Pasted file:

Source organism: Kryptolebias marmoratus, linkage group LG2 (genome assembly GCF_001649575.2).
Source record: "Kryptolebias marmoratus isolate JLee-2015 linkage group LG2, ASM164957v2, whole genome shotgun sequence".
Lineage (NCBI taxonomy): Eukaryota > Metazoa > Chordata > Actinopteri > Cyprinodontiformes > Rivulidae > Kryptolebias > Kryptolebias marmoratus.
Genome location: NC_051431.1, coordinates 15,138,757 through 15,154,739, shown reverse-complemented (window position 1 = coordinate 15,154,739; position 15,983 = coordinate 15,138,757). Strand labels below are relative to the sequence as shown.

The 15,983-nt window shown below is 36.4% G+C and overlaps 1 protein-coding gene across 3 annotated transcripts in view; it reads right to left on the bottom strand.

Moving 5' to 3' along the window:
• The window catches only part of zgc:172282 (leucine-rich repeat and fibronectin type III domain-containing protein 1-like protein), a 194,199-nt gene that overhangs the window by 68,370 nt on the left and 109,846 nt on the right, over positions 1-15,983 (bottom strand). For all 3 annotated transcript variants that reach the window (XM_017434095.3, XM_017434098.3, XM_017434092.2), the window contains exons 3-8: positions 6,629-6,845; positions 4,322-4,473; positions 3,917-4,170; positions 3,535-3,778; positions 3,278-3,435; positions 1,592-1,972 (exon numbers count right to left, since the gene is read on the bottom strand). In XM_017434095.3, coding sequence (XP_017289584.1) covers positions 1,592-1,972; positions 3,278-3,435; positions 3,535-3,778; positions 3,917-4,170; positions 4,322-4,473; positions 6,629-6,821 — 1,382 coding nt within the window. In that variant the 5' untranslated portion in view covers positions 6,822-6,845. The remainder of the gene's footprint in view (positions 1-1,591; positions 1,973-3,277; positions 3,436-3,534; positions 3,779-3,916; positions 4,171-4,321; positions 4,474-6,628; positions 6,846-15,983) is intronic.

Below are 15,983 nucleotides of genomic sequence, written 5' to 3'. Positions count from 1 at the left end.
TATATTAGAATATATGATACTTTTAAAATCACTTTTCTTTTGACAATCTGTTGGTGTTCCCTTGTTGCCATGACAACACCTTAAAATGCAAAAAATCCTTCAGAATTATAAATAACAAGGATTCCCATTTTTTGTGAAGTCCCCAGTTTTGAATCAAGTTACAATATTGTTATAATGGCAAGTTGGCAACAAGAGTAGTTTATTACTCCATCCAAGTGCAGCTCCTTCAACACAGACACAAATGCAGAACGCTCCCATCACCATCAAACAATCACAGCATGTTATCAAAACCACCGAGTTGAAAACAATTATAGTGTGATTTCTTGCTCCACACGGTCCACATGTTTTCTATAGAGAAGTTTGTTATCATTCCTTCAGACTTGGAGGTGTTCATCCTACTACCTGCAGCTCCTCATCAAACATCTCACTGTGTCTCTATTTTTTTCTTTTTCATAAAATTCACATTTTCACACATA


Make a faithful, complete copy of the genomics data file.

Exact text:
Source organism: Kryptolebias marmoratus, linkage group LG2 (genome assembly GCF_001649575.2).
Source record: "Kryptolebias marmoratus isolate JLee-2015 linkage group LG2, ASM164957v2, whole genome shotgun sequence".
Lineage (NCBI taxonomy): Eukaryota > Metazoa > Chordata > Actinopteri > Cyprinodontiformes > Rivulidae > Kryptolebias > Kryptolebias marmoratus.
Genome location: NC_051431.1, coordinates 15,138,757 through 15,154,739, shown reverse-complemented (window position 1 = coordinate 15,154,739; position 15,983 = coordinate 15,138,757). Strand labels below are relative to the sequence as shown.

The 15,983-nt window shown below is 36.4% G+C and overlaps 1 protein-coding gene across 3 annotated transcripts in view; it reads right to left on the bottom strand.

Moving 5' to 3' along the window:
• The window catches only part of zgc:172282 (leucine-rich repeat and fibronectin type III domain-containing protein 1-like protein), a 194,199-nt gene that overhangs the window by 68,370 nt on the left and 109,846 nt on the right, over positions 1-15,983 (bottom strand). For all 3 annotated transcript variants that reach the window (XM_017434095.3, XM_017434098.3, XM_017434092.2), the window contains exons 3-8: positions 6,629-6,845; positions 4,322-4,473; positions 3,917-4,170; positions 3,535-3,778; positions 3,278-3,435; positions 1,592-1,972 (exon numbers count right to left, since the gene is read on the bottom strand). In XM_017434095.3, coding sequence (XP_017289584.1) covers positions 1,592-1,972; positions 3,278-3,435; positions 3,535-3,778; positions 3,917-4,170; positions 4,322-4,473; positions 6,629-6,821 — 1,382 coding nt within the window. In that variant the 5' untranslated portion in view covers positions 6,822-6,845. The remainder of the gene's footprint in view (positions 1-1,591; positions 1,973-3,277; positions 3,436-3,534; positions 3,779-3,916; positions 4,171-4,321; positions 4,474-6,628; positions 6,846-15,983) is intronic.

Below are 15,983 nucleotides of genomic sequence, written 5' to 3'. Positions count from 1 at the left end.
TATATTAGAATATATGATACTTTTAAAATCACTTTTCTTTTGACAATCTGTTGGTGTTCCCTTGTTGCCATGACAACACCTTAAAATGCAAAAAATCCTTCAGAATTATAAATAACAAGGATTCCCATTTTTTGTGAAGTCCCCAGTTTTGAATCAAGTTACAATATTGTTATAATGGCAAGTTGGCAACAAGAGTAGTTTATTACTCCATCCAAGTGCAGCTCCTTCAACACAGACACAAATGCAGAACGCTCCCATCACCATCAAACAATCACAGCATGTTATCAAAACCACCGAGTTGAAAACAATTATAGTGTGATTTCTTGCTCCACACGGTCCACATGTTTTCTATAGAGAAGTTTGTTATCATTCCTTCAGACTTGGAGGTGTTCATCCTACTACCTGCAGCTCCTCATCAAACATCTCACTGTGTCTCTATTTTTTTCTTTTTCATAAAATTCACATTTTCACACATA